I do that in my constituency, that’s how I can survive, I walk around and talk. Even now I still do in my own bahagian, because I’m still ketua bahagian for MCA Batu Pahat. I help the local wakil rakyat by going around and talking to people. It’s no point walking around and having coffee and creating a hoo-ha. Will that translate into support?
How do you evaluate Najib’s one month so far?
He’s done the right things that people have been waiting for during Pak Lah’s time. One is the liberalisation of the services sector and now the financial sector. I think he’s done it in a subtle way.
Instead of calling for a review of the New Economic Policy (NEP), he’s slowly taking away some of the… how do I put it… things contained within the NEP. By calling for a total review, he will probably upset a lot of Malay [Malaysians]. But by dismantling some of it, without calling for a total review, it’s a smart political move that can win votes on both sides.
Secondly, the conversion issue, which is a long-standing issue… I used to sit in the cabinet sub-committee chaired by the deputy prime minister with (Datuk Seri) Ong Ka Ting, (Datuk Seri) Shahrizat (Abdul Jalil), and the Attorney-General’s Chambers, to study religious conversion issues when one spouse becomes a Muslim. We argued a lot. And what we wanted has all been achieved by Najib in one cabinet meeting. So I really salute him for that.
The criticism about the cabinet decision is that it has no legal bearing.
Very simple. Once the government makes a decision, it’s now up to the AG’s Chambers to put the legal system in place.
Najib has angered the syariah lawyers and other more conservative groups.
Sure, it’s very bold.
Do you foresee repercussions for the BN because of this?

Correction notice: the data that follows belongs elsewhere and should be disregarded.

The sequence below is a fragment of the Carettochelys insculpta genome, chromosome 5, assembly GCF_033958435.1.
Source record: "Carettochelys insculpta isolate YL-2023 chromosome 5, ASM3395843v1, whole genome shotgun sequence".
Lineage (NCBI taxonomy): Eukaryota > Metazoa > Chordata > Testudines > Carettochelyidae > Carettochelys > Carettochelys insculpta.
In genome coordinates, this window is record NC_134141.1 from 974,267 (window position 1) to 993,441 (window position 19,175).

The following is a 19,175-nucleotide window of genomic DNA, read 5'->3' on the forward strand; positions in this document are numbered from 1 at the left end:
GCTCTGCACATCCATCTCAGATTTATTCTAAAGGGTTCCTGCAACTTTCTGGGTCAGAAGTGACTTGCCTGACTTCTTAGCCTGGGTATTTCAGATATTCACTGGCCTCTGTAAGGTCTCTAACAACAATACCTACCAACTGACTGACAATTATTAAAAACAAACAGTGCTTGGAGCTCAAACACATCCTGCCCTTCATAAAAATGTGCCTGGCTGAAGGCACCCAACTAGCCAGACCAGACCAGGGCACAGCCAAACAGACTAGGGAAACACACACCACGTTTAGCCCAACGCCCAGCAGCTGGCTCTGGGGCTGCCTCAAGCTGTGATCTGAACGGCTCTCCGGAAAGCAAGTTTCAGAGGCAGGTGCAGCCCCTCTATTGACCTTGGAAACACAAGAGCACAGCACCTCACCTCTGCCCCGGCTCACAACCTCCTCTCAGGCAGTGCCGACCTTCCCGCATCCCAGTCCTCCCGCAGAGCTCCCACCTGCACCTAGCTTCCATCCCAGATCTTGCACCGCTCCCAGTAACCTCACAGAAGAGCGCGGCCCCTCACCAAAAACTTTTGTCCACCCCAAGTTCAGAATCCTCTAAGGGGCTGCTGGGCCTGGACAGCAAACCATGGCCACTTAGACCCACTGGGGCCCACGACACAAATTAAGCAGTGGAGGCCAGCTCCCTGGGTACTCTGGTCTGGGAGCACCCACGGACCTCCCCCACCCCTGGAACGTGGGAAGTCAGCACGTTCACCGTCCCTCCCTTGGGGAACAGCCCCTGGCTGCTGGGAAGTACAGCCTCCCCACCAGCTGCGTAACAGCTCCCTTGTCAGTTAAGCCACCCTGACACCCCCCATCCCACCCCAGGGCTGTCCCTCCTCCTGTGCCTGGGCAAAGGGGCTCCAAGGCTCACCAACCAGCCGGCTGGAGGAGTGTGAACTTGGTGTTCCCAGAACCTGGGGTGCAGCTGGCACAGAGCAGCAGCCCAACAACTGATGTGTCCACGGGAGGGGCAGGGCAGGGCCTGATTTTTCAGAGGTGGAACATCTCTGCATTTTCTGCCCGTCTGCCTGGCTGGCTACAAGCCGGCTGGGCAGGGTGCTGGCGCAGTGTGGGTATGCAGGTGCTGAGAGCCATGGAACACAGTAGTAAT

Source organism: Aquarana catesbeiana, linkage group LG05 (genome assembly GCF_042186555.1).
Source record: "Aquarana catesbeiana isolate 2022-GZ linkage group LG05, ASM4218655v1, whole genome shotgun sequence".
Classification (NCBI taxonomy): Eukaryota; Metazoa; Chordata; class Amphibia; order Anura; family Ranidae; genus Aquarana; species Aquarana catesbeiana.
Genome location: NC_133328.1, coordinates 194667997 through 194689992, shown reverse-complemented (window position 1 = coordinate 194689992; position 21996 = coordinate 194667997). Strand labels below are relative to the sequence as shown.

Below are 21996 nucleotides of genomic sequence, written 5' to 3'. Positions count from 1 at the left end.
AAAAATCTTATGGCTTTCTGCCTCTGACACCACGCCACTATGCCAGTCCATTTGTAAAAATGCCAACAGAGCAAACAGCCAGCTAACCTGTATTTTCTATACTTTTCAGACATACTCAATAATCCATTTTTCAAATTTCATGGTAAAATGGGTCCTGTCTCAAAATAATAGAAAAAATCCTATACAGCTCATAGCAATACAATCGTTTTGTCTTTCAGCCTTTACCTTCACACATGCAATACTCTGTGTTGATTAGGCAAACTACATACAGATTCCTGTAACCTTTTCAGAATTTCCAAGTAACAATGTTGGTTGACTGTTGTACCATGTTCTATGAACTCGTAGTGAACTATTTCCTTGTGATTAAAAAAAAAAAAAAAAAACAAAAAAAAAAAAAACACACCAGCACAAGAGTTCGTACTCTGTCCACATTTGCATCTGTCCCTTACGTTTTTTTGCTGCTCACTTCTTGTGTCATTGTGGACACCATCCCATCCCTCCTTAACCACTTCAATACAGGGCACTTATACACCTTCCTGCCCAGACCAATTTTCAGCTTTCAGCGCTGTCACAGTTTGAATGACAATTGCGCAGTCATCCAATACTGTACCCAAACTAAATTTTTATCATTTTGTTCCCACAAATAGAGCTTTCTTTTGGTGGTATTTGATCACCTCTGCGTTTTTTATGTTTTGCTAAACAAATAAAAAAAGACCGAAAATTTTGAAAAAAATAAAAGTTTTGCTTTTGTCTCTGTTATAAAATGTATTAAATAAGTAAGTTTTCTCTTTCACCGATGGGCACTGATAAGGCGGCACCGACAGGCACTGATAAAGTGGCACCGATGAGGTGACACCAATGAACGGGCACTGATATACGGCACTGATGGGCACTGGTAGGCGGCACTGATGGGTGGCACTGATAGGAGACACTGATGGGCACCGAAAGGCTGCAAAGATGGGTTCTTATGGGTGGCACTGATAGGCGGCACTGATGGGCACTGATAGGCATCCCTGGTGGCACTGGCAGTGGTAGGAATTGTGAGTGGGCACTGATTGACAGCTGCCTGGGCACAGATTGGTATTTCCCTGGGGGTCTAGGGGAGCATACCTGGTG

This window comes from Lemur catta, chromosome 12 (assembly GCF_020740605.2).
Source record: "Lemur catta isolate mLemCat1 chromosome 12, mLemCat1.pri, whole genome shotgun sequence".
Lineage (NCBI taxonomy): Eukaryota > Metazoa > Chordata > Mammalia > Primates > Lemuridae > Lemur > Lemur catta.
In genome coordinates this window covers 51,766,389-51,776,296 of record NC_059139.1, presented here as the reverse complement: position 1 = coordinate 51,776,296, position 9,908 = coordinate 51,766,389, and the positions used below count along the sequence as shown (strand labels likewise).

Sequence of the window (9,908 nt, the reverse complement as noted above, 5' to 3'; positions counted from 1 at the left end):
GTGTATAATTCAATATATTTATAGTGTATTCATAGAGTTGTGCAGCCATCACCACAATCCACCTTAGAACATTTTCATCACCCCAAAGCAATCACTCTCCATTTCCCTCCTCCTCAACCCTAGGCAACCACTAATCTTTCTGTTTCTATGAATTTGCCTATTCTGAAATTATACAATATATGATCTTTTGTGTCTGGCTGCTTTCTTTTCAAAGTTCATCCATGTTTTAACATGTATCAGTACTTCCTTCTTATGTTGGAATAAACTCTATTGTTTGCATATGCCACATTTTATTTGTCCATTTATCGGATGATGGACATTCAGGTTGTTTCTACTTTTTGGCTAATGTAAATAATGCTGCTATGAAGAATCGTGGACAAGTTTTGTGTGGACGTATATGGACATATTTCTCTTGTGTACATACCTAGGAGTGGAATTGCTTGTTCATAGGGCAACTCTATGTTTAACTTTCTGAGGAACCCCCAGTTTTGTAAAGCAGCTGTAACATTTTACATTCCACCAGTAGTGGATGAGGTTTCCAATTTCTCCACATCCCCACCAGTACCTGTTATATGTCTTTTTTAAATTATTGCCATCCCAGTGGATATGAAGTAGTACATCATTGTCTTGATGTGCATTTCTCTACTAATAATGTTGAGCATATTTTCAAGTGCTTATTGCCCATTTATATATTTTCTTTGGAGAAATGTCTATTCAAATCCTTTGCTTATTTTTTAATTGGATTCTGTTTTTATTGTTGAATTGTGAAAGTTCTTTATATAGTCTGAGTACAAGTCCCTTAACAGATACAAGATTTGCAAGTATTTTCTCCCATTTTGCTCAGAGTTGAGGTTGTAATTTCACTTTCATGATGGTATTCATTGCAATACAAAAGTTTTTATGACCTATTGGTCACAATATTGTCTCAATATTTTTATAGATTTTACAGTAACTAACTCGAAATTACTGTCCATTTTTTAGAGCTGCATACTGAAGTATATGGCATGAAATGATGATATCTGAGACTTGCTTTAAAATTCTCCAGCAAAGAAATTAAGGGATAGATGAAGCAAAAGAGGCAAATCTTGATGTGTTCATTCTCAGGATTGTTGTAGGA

In a multiracial country, any decision made which is seen as favouring a particular ethnic group will have repercussions from the other ethnic group. But we hope that people look at the total picture of fairness, of harmony of the family.
You believe Najib will be able to hold it all together?
If there is political will and good sense. Najib must demonstrate through positive actions that the government of the day does not belong just to Umno. That the goverment of the day doesn’t just implement policies that benefit only Malay [Malaysians] or a certain segment of people. I think these are the most fundamental changes he has to initiate.
Looking at the cabinet he has, and the new Umno line-up, do you think those people can lend him that kind of support? Are they centrist enough?
I think Najib has full control of Umno. He’s strong within Umno, and he should use this mandate to reform Umno, to strengthen Umno, to make it pursue a policy of moderation. Umno should not only make decisions that takes care of Umno members, but decisions that have a bigger picture, that really are “1Malaysia”.
On Chinese Malaysians
One year after the general election, where do you think Chinese Malaysians are, after getting a taste of Pakatan Rakyat politics and governance?
I think the Chinese [Malaysians] are still disenchanted with the BN government. I just attended a forum organised by Chinese associations in Klang where 2,000 over people attended, and I could feel the mood wasn’t pro-government.